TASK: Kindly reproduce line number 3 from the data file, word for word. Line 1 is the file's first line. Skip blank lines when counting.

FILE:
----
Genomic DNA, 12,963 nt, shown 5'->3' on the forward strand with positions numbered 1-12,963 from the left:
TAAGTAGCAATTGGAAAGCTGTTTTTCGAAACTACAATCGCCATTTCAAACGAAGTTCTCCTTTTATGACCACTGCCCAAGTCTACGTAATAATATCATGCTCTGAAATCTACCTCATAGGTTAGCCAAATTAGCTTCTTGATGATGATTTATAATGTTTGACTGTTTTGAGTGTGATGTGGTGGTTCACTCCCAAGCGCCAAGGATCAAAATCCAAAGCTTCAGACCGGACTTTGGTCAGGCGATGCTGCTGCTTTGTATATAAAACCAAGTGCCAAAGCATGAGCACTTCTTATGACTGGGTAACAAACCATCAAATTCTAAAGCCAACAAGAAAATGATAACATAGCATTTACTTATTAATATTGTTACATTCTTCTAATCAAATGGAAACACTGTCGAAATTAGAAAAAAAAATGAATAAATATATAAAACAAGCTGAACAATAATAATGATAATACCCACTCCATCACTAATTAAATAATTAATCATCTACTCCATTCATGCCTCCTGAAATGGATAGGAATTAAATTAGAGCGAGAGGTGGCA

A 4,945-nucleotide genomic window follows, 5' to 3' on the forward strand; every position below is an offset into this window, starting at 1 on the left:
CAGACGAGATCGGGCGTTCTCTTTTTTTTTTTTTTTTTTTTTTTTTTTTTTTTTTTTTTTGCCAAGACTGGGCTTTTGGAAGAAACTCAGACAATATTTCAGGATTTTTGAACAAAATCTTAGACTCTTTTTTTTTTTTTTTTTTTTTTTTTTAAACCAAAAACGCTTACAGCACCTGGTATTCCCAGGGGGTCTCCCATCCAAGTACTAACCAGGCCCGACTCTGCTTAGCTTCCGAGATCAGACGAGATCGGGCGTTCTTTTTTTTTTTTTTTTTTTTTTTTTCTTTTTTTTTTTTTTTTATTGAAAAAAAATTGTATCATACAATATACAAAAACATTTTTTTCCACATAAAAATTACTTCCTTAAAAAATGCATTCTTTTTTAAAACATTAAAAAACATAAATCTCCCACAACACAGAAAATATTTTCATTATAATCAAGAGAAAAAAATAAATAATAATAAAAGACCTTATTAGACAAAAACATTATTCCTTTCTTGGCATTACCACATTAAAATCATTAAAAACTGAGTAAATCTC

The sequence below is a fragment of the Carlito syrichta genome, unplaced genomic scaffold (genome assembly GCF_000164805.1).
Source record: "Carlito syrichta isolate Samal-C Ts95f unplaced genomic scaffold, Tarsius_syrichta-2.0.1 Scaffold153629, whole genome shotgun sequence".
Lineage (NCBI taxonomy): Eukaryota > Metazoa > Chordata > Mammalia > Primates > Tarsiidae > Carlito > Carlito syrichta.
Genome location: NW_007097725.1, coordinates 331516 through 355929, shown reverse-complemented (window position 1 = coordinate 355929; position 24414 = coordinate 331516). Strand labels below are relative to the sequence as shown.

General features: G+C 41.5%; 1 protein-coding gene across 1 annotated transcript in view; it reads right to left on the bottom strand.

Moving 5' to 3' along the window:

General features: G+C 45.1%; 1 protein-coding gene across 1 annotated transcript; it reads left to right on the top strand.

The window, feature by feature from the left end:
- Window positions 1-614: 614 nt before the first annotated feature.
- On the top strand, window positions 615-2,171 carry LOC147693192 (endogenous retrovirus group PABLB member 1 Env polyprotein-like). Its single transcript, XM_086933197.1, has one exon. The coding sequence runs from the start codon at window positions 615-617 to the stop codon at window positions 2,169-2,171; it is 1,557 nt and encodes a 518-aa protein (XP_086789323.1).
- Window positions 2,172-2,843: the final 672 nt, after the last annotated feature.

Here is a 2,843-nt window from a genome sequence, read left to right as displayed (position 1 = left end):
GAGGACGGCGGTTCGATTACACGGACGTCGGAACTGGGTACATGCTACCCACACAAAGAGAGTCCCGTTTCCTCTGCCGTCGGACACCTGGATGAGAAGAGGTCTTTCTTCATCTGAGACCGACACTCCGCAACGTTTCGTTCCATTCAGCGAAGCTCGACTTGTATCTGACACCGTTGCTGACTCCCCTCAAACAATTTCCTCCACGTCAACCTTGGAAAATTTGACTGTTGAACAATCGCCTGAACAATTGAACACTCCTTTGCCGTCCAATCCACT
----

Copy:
A 4,945-nucleotide genomic window follows, 5' to 3' on the forward strand; every position below is an offset into this window, starting at 1 on the left: